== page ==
Senator Joe Manchin has introduced a bill to impose battery sourcing requirements immediately.
US Senator Joe Manchin, chairman of the powerful Senate Committee on Energy and Natural Resources, has introduced legislation to immediately impose battery sourcing requirements on electrified vehicles to qualify for the $7,500 tax credit.
This is a potential problem for President Biden because Manchin wants to close a loophole in the Inflation Reduction Act (IRA) regarding battery sourcing. Manchin wants the plug-in vehicle tax credit requirement to specify that a certain amount of battery materials has to be sourced from North America. Furthermore, he wants this amount to increase in the years ahead.
The Treasury Department, however, has not published the guidelines for battery sourcing requirements. It plans to do so in March.
"It is unacceptable that the US Treasury has failed to issue updated guidance for the 30D electric vehicle tax credits and continues to make the full $7,500 credits available without meeting all of the clear requirements included in the Inflation Reduction Act," a statement from Manchin reads. "The Treasury Department failed to meet the statutory deadline of December 31, 2022, to release guidance for the 30D credit and have created an opportunity to circumvent stringent supply chain requirements included in the IRA."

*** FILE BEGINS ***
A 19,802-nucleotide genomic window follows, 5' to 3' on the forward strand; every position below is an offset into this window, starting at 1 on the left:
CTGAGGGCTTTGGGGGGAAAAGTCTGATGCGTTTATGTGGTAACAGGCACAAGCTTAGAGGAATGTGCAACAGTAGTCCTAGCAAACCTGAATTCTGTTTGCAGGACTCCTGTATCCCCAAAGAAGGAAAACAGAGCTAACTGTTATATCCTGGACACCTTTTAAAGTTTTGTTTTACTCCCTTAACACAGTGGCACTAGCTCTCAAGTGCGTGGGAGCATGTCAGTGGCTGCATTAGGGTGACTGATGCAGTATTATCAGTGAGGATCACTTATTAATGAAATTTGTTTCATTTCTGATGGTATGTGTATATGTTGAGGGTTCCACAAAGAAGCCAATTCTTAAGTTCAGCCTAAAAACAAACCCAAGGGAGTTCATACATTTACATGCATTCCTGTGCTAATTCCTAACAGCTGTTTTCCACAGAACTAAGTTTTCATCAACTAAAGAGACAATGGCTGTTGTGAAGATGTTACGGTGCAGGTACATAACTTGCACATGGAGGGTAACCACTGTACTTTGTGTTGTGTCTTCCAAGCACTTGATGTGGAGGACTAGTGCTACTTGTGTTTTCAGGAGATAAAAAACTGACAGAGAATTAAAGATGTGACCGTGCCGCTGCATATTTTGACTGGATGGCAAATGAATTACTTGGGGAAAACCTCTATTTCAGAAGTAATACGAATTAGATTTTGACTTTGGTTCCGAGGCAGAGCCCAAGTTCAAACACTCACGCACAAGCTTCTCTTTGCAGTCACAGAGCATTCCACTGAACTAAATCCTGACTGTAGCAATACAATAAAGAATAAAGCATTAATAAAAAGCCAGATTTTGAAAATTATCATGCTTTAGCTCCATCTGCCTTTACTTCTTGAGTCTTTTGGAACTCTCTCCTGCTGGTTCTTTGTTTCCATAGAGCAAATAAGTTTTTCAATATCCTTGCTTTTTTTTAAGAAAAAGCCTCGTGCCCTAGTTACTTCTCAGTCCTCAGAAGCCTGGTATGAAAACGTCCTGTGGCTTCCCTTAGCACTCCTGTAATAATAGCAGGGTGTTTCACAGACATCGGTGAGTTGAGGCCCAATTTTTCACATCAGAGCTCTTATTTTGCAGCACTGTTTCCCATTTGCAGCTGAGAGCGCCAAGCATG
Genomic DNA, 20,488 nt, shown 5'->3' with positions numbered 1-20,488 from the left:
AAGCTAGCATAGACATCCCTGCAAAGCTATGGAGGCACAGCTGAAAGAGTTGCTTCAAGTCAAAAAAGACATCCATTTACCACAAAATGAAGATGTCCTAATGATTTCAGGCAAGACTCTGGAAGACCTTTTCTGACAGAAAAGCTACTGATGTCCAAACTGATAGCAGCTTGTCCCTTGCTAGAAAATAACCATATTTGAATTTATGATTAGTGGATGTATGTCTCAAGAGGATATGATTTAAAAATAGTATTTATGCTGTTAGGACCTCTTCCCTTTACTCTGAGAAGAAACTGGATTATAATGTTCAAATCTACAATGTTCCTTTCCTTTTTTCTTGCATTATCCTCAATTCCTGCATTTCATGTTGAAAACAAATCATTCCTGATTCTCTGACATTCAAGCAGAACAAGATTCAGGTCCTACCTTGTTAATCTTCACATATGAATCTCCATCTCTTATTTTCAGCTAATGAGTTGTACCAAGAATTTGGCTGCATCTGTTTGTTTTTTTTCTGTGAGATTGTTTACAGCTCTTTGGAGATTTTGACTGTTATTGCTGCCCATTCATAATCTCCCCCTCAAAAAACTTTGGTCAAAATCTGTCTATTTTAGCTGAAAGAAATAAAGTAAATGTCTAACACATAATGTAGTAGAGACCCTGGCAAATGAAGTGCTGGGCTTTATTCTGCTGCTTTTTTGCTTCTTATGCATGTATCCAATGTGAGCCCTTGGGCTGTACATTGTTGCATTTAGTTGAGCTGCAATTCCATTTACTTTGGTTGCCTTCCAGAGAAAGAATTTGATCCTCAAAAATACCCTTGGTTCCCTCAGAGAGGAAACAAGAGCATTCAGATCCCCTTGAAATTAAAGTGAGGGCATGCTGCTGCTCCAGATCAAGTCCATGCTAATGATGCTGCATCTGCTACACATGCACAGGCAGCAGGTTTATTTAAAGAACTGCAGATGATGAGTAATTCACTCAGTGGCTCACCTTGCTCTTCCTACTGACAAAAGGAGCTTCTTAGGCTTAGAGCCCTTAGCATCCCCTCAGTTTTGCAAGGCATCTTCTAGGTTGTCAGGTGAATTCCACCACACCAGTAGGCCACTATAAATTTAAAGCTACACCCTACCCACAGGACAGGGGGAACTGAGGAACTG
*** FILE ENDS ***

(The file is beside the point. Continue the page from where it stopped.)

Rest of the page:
Manchin wants that changed retroactively to January 1 of this year. This means some consumers would see part of their credit revoked. Until or if that happens, plug-in electrified vehicles that meet pricing and battery size requirements remain eligible for that $7,500 credit - regardless of where the batteries are sourced.
The Treasury is essentially delaying the full tax credit eligibility that'll require US assembly, North American rare earth mineral sourcing, and battery assembly. Manchin wants to stop the current free for all immediately.
For now, Manchin is not focusing on another recent big IRA loophole: leasing. This exception was just made for consumers who lease foreign-built plug-ins, such as the Hyundai Ioniq 5, to still qualify for the $7,500 credit.
While this loophole certainly pleases Hyundai and other foreign automakers who objected to several aspects of the IRA, it could only be a matter of time until Manchin introduces new legislation to end this exception.
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